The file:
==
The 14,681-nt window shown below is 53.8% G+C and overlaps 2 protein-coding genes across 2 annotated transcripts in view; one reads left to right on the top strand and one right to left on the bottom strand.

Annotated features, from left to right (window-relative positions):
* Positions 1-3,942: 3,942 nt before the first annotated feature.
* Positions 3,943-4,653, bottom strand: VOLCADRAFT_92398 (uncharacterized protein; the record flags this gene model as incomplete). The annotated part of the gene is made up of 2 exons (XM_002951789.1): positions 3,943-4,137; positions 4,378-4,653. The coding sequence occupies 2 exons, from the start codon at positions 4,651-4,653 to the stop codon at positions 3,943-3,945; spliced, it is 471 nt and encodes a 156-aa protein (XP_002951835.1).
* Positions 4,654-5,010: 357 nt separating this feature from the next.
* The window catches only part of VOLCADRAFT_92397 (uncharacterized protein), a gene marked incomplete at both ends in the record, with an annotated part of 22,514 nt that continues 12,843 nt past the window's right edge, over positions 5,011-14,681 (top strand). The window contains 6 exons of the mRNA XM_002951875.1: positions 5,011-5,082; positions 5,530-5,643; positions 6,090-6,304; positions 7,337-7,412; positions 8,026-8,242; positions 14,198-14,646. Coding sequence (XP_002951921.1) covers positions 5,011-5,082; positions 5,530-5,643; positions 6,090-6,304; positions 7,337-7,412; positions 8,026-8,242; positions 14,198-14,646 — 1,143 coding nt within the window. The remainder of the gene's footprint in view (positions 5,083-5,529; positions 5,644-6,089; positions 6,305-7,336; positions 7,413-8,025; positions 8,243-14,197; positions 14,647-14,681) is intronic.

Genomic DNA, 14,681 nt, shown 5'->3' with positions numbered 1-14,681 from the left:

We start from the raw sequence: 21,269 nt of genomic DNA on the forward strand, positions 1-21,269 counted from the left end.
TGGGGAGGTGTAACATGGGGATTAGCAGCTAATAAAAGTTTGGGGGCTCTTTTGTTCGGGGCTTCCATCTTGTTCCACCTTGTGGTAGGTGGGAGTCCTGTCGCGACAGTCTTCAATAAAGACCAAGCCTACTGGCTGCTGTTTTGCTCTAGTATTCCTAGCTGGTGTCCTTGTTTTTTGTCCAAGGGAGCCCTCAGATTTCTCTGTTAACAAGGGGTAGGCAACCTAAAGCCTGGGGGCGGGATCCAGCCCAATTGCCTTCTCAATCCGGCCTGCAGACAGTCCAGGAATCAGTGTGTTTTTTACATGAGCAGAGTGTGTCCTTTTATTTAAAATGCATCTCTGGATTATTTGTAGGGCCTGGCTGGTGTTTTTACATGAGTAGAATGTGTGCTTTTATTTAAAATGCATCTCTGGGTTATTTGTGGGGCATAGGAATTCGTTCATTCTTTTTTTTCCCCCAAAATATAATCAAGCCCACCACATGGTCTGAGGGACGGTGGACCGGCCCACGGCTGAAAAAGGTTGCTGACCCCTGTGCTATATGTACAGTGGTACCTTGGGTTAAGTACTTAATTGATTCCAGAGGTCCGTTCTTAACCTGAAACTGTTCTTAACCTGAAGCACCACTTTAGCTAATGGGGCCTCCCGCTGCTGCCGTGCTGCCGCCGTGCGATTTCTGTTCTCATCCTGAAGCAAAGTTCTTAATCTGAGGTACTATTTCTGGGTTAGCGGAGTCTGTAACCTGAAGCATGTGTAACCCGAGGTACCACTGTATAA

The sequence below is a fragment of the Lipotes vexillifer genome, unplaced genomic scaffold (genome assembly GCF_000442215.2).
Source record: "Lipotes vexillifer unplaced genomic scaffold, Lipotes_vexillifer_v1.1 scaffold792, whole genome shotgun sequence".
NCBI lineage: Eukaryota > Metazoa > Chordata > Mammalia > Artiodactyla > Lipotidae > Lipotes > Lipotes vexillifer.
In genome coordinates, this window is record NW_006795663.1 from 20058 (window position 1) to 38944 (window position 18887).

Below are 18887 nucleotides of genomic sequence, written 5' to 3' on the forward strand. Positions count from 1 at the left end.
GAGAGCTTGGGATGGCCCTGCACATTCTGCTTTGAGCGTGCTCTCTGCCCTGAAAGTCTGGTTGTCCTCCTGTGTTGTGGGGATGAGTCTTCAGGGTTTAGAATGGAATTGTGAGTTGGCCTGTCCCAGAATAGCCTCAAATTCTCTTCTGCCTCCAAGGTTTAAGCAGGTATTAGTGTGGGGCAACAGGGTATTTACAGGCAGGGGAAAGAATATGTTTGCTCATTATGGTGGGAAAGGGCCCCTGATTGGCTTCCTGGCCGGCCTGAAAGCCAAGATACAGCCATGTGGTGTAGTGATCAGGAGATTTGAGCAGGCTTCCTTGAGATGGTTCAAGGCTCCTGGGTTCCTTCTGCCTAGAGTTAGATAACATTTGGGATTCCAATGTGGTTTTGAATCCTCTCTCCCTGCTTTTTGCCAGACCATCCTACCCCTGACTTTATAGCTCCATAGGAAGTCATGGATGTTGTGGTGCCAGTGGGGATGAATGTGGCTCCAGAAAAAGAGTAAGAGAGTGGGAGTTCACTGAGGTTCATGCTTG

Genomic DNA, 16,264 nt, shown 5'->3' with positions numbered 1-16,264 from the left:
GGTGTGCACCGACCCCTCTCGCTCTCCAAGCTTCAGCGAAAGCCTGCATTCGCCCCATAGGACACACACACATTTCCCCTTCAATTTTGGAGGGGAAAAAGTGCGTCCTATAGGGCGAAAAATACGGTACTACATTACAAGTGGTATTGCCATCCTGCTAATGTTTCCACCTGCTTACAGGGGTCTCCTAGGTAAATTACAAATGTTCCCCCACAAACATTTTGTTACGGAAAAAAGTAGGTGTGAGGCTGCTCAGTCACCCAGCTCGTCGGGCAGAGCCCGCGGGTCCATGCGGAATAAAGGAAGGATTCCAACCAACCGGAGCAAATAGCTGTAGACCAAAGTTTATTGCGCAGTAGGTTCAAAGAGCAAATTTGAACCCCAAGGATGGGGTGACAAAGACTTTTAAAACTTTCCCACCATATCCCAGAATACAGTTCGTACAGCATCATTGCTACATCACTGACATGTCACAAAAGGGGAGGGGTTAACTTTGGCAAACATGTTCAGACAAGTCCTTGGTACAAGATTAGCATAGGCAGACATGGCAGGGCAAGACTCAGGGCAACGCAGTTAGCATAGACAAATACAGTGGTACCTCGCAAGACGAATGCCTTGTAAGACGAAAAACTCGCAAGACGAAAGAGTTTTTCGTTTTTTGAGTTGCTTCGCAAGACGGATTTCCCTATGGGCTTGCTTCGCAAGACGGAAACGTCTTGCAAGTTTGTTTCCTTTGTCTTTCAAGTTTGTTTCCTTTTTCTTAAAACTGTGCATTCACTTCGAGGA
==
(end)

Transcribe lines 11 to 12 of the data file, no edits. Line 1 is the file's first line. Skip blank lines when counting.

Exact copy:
Source record: "Lipotes vexillifer unplaced genomic scaffold, Lipotes_vexillifer_v1.1 scaffold792, whole genome shotgun sequence".
NCBI lineage: Eukaryota > Metazoa > Chordata > Mammalia > Artiodactyla > Lipotidae > Lipotes > Lipotes vexillifer.